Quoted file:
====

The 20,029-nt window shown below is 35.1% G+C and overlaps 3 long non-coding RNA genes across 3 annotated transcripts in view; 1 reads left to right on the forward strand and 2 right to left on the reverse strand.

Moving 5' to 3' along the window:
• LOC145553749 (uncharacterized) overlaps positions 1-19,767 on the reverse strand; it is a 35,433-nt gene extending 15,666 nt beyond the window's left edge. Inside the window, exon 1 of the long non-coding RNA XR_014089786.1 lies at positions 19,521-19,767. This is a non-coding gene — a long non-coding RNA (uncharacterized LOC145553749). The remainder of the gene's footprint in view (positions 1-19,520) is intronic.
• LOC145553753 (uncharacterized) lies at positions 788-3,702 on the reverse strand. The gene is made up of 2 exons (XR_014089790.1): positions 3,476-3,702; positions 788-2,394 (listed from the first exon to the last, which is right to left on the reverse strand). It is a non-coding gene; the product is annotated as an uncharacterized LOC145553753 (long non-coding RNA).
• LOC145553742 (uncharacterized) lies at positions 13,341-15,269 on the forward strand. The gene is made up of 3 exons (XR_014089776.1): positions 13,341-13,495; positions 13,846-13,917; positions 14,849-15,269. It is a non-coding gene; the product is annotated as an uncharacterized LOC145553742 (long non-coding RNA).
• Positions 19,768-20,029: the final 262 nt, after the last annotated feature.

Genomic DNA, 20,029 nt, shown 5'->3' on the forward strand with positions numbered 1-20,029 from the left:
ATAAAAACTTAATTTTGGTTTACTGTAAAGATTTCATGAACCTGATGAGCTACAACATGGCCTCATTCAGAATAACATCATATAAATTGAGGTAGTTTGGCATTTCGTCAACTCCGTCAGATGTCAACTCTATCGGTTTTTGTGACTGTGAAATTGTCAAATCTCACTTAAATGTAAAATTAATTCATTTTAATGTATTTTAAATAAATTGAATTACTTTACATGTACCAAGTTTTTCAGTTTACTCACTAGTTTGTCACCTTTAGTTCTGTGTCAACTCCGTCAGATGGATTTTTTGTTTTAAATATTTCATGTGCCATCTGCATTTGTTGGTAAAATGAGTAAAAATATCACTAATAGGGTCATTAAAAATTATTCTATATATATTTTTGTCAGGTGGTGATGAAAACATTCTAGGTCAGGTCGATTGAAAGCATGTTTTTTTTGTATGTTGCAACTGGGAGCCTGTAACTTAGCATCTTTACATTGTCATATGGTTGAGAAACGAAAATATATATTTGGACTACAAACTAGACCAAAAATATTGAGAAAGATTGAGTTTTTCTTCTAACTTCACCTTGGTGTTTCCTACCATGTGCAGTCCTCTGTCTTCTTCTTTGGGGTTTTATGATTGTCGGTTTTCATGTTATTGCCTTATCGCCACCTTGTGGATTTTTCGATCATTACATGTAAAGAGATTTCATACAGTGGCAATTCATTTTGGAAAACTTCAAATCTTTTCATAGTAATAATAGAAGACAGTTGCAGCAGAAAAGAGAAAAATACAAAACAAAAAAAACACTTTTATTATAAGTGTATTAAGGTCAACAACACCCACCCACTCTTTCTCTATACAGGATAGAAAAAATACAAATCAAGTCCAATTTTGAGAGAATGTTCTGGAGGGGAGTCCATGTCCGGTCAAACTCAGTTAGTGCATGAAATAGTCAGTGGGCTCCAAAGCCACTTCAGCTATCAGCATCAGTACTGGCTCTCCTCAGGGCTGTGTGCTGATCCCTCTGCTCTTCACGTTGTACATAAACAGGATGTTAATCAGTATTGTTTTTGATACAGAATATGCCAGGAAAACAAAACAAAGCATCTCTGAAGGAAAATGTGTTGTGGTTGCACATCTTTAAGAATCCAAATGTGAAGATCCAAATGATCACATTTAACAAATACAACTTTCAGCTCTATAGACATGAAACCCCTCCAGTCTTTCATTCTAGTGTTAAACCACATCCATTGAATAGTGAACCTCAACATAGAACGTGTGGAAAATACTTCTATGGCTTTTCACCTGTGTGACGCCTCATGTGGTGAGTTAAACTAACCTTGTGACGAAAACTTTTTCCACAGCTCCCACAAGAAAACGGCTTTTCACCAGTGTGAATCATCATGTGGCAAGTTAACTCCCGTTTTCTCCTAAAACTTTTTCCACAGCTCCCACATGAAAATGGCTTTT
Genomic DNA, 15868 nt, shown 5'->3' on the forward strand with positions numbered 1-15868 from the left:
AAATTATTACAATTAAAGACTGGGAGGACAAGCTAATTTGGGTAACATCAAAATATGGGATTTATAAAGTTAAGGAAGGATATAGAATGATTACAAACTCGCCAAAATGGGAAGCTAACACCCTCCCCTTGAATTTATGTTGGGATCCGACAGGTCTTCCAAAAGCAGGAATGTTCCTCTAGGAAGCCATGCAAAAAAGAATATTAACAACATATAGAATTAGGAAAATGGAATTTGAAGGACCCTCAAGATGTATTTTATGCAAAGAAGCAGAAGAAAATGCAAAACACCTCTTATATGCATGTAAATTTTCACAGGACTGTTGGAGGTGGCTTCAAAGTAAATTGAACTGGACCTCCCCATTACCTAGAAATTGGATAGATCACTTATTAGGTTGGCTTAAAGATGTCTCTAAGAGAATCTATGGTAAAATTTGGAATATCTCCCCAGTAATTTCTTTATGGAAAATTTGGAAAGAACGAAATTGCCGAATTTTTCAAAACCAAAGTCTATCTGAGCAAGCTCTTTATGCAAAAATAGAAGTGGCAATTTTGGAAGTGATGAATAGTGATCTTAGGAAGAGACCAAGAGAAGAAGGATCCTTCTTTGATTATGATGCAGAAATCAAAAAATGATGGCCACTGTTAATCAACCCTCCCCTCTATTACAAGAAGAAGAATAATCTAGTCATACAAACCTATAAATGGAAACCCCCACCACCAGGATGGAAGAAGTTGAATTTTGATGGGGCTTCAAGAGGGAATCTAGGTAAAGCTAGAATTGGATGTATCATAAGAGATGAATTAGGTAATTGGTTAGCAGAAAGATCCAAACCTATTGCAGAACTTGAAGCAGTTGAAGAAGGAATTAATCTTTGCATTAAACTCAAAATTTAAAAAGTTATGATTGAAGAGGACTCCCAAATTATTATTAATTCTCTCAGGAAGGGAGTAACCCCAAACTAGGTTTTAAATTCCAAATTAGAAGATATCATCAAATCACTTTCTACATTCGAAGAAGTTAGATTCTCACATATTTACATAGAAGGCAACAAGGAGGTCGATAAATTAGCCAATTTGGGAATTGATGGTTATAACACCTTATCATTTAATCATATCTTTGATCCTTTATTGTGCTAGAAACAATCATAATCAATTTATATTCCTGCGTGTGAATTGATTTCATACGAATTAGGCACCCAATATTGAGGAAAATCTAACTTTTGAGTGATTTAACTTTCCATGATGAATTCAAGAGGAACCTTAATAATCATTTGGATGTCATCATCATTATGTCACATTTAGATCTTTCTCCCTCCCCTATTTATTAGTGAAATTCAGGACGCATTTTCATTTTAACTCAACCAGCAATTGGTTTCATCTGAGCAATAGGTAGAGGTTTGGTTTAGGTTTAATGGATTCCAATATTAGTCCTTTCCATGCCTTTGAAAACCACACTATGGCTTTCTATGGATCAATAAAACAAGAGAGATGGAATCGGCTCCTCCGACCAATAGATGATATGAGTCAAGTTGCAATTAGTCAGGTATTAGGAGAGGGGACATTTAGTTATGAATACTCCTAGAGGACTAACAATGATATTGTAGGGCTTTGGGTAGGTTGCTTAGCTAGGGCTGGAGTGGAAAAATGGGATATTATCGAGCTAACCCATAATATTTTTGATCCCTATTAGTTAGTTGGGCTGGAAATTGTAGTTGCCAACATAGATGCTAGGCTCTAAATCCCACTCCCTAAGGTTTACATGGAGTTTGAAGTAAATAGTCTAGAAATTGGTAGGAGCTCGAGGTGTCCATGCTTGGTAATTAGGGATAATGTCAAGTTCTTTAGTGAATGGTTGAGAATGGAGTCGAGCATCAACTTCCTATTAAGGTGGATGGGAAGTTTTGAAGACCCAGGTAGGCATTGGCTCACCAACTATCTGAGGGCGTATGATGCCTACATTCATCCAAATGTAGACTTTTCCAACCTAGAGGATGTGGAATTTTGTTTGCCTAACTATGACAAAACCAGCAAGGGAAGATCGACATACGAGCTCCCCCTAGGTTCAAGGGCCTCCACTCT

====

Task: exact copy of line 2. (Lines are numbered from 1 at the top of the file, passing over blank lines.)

Moving 5' to 3' along the window: